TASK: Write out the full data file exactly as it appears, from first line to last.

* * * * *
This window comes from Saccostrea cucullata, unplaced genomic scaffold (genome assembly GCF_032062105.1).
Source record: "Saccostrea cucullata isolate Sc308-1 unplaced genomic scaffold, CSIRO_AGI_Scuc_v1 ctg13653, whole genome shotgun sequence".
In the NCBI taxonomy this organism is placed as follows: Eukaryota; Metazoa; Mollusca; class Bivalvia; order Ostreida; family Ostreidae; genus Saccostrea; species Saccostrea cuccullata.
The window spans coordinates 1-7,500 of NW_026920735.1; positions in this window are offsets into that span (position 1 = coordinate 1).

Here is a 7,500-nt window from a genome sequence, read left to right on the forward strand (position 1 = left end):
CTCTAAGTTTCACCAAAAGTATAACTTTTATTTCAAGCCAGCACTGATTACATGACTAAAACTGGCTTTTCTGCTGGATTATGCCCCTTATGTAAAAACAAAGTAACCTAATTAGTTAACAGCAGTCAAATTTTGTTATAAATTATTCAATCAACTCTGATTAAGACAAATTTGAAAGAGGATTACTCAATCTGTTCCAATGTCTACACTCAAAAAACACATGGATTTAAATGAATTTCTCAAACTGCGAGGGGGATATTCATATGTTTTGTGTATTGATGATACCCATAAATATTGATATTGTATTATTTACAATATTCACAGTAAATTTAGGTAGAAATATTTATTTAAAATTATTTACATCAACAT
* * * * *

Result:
This window comes from Saccostrea cucullata, unplaced genomic scaffold (genome assembly GCF_032062105.1).
Source record: "Saccostrea cucullata isolate Sc308-1 unplaced genomic scaffold, CSIRO_AGI_Scuc_v1 ctg13653, whole genome shotgun sequence".
In the NCBI taxonomy this organism is placed as follows: Eukaryota; Metazoa; Mollusca; class Bivalvia; order Ostreida; family Ostreidae; genus Saccostrea; species Saccostrea cuccullata.
The window spans coordinates 1-7,500 of NW_026920735.1; positions in this window are offsets into that span (position 1 = coordinate 1).

Here is a 7,500-nt window from a genome sequence, read left to right on the forward strand (position 1 = left end):
CTCTAAGTTTCACCAAAAGTATAACTTTTATTTCAAGCCAGCACTGATTACATGACTAAAACTGGCTTTTCTGCTGGATTATGCCCCTTATGTAAAAACAAAGTAACCTAATTAGTTAACAGCAGTCAAATTTTGTTATAAATTATTCAATCAACTCTGATTAAGACAAATTTGAAAGAGGATTACTCAATCTGTTCCAATGTCTACACTCAAAAAACACATGGATTTAAATGAATTTCTCAAACTGCGAGGGGGATATTCATATGTTTTGTGTATTGATGATACCCATAAATATTGATATTGTATTATTTACAATATTCACAGTAAATTTAGGTAGAAATATTTATTTAAAATTATTTACATCAACAT